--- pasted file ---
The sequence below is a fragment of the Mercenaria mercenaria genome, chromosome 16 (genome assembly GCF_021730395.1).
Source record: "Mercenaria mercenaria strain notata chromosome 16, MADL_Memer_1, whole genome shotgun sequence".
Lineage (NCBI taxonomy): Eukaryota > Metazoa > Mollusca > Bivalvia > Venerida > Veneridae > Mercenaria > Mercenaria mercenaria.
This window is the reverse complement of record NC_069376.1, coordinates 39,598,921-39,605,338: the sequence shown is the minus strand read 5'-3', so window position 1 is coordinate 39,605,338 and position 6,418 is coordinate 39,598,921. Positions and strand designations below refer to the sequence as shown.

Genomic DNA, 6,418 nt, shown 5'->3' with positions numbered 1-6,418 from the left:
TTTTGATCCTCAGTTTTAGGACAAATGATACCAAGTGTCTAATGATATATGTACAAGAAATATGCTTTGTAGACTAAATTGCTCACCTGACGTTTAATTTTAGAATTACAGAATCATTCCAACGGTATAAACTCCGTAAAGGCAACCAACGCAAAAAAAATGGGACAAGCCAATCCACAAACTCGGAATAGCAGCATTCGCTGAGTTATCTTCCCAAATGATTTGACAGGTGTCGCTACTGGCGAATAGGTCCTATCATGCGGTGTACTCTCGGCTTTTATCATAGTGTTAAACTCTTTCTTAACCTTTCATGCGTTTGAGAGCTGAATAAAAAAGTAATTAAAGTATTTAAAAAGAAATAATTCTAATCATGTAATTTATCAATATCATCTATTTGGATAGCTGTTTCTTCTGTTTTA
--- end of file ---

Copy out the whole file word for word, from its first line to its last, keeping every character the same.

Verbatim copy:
The sequence below is a fragment of the Mercenaria mercenaria genome, chromosome 16 (genome assembly GCF_021730395.1).
Source record: "Mercenaria mercenaria strain notata chromosome 16, MADL_Memer_1, whole genome shotgun sequence".
Lineage (NCBI taxonomy): Eukaryota > Metazoa > Mollusca > Bivalvia > Venerida > Veneridae > Mercenaria > Mercenaria mercenaria.
This window is the reverse complement of record NC_069376.1, coordinates 39,598,921-39,605,338: the sequence shown is the minus strand read 5'-3', so window position 1 is coordinate 39,605,338 and position 6,418 is coordinate 39,598,921. Positions and strand designations below refer to the sequence as shown.

Genomic DNA, 6,418 nt, shown 5'->3' with positions numbered 1-6,418 from the left:
TTTTGATCCTCAGTTTTAGGACAAATGATACCAAGTGTCTAATGATATATGTACAAGAAATATGCTTTGTAGACTAAATTGCTCACCTGACGTTTAATTTTAGAATTACAGAATCATTCCAACGGTATAAACTCCGTAAAGGCAACCAACGCAAAAAAAATGGGACAAGCCAATCCACAAACTCGGAATAGCAGCATTCGCTGAGTTATCTTCCCAAATGATTTGACAGGTGTCGCTACTGGCGAATAGGTCCTATCATGCGGTGTACTCTCGGCTTTTATCATAGTGTTAAACTCTTTCTTAACCTTTCATGCGTTTGAGAGCTGAATAAAAAAGTAATTAAAGTATTTAAAAAGAAATAATTCTAATCATGTAATTTATCAATATCATCTATTTGGATAGCTGTTTCTTCTGTTTTA